By Jill | Editorial
With billions of people using the Internet as a major source of information and communication, no one should be surprised that there is a growing number of doctors going digital. Armed with the latest tablet computers, smartphones, and medtech apps, virtual doctors are catching on with insurers, patients and employers.
NowClinic, a subsidiary of UnitedHealth Group, is one of the companies providing medical consulting to patients online. Last year a 34-year-old Minnesota mother, Amber Young, found out how NowClinic works. Young, who was uninsured at the time, was feeling “like the walking dead” when she logged onto NowClinic’s website. She chatted with a doctor in Texas using instant messaging, Skype and her cell phone. Young was diagnosed with an upper respiratory illness and prescribed an antibiotic. Her husband picked it up at a local pharmacy. Young paid $45 for the doctor’s 10-minute “visit.”
NowClinic, which is powered by the American Well™ online care platform, started in 2010 and is now available in 22 states. Patients use the site when they’re too busy, or their doctor is too busy, to fit in an appointment. Other online users are traveling, unsure if they should go to the ER, don’t have a physician, or just need a second opinion. Online doctors treat a range of issues from acute needs to more general health questions. Ms. Young’s upper respiratory issue is among the most common complaints but digital docs treat those with urinary tract infections, abdominal pain, diarrhea, acute conjunctivitis, and strep throat. Online doctors are all primary care practitioners licensed to practice in the patient’s state—and they’re available 24/7.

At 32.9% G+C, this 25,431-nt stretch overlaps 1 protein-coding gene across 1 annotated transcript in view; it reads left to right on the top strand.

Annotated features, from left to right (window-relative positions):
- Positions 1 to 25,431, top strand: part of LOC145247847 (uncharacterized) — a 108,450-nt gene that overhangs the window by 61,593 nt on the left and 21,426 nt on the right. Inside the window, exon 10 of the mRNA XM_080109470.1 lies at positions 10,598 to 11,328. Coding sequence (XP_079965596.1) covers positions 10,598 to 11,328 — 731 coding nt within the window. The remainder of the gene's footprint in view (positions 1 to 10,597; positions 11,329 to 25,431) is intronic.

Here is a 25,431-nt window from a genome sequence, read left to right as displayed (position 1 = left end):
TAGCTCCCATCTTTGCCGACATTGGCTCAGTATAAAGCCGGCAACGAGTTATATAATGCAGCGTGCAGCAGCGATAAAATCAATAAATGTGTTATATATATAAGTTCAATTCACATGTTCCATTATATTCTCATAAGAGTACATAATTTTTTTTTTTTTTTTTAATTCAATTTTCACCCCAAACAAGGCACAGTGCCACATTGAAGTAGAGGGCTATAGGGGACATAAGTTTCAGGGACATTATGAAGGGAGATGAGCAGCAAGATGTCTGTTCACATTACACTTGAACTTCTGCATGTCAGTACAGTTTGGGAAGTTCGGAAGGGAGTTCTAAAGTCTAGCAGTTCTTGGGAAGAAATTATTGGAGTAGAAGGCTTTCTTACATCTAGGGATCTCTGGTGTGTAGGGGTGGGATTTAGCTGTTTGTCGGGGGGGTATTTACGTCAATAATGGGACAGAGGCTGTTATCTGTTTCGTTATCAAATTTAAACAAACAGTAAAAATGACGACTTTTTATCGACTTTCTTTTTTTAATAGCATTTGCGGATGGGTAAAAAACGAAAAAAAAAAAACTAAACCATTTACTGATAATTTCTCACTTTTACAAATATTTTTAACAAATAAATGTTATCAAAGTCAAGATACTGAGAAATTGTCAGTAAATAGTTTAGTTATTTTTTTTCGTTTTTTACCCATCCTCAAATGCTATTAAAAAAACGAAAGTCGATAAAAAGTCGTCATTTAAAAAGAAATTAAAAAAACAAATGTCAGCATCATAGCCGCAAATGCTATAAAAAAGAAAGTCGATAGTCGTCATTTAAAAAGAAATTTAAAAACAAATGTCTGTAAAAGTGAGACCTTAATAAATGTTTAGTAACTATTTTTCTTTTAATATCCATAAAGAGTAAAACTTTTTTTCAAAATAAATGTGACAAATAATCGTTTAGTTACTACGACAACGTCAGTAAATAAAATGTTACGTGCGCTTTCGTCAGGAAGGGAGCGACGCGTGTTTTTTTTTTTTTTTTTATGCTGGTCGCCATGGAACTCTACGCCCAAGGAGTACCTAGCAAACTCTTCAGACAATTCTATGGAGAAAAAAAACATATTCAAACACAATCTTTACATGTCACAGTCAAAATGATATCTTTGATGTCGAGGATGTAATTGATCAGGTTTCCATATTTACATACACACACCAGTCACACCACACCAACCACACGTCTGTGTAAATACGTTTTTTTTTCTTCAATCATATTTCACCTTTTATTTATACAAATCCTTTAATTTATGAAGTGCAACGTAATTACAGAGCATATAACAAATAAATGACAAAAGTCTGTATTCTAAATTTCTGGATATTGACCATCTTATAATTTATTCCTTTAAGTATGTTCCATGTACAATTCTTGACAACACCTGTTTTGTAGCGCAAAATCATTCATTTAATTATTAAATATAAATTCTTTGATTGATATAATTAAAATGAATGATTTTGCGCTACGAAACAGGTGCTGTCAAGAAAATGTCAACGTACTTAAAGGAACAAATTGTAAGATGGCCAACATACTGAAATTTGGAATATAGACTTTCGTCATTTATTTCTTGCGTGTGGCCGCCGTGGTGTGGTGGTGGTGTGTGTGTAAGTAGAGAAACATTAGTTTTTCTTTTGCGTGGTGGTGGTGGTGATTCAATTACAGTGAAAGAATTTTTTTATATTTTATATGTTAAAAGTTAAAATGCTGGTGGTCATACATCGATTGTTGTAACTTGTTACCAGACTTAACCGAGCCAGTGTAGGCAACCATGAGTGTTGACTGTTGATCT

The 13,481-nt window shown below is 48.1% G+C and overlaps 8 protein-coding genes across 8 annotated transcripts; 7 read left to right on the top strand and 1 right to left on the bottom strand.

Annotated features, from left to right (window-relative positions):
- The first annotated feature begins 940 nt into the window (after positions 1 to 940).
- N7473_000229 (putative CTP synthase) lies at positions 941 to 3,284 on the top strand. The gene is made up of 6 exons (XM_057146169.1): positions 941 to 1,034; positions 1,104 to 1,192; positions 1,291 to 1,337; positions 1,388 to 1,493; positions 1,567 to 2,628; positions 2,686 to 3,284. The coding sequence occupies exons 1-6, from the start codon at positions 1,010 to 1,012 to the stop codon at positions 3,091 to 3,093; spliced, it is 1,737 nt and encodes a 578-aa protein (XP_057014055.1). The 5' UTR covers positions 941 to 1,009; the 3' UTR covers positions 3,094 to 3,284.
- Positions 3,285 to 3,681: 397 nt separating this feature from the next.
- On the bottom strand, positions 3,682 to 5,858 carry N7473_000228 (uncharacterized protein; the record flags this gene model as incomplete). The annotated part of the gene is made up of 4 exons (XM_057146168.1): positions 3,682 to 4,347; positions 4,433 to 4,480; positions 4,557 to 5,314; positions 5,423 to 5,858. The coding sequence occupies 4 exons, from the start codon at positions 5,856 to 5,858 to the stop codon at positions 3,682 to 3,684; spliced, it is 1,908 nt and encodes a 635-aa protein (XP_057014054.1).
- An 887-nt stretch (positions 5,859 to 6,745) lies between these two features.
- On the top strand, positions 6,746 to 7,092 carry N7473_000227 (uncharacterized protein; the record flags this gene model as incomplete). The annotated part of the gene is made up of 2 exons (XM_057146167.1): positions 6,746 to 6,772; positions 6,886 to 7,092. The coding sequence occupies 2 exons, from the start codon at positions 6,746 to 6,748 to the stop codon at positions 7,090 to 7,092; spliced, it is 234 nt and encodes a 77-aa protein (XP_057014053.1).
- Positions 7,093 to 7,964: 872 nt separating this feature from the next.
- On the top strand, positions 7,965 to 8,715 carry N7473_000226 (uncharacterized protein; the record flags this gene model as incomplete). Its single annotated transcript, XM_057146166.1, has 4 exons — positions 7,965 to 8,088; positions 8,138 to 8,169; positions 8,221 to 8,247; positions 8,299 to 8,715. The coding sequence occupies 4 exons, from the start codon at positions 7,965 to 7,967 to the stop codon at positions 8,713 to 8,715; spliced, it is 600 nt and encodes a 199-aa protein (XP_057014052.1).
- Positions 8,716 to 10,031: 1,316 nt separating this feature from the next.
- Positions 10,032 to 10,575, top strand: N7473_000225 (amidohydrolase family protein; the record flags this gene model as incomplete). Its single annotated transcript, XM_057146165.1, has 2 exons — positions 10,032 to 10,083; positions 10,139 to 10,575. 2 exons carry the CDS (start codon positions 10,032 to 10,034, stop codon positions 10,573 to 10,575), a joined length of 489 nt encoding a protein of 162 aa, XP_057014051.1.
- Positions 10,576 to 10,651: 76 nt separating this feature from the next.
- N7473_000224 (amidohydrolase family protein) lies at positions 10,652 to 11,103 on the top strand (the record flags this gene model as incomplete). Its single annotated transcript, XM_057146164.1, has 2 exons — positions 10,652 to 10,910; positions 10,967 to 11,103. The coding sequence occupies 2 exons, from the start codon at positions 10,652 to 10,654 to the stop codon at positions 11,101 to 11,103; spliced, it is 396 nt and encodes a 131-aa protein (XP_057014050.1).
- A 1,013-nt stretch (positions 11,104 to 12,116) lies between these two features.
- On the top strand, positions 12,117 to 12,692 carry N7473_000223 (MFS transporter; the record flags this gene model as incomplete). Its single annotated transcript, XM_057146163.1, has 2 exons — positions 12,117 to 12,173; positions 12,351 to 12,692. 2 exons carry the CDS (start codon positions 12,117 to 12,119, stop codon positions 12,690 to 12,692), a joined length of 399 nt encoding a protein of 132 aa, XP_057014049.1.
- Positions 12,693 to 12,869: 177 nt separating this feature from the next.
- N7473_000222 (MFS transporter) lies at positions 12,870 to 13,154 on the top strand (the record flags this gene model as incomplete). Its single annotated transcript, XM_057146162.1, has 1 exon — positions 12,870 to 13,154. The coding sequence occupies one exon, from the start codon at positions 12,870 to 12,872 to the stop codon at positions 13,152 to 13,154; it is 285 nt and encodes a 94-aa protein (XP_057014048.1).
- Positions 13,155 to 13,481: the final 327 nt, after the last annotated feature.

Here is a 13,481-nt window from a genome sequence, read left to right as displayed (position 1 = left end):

Insurers and large corporations alike are promoting the use of telemedicine as a way to make doctor “visits” easier and cheaper. Digital doctors are also seen as the answer to the ever-worsening doctor shortage.
The global telemedicine business is projected to generate $27.3 billion in by 2016. Problems remain, however. Consumer watchdogs and groups like the American Academy of Physicians believe patients are getting shortchanged when they get medical advice online. In addition, many state medical boards require digital doctors to have prior doctor-patient relationship before they can practice telemedicine. Some medical boards, including those in Tennessee, New Mexico, and Nevada, have recently loosened restrictions. Whatever the case, companies like NowClinic, NowDox, and Virtuwell are treating thousands of patients online every week in the new connected healthcare world.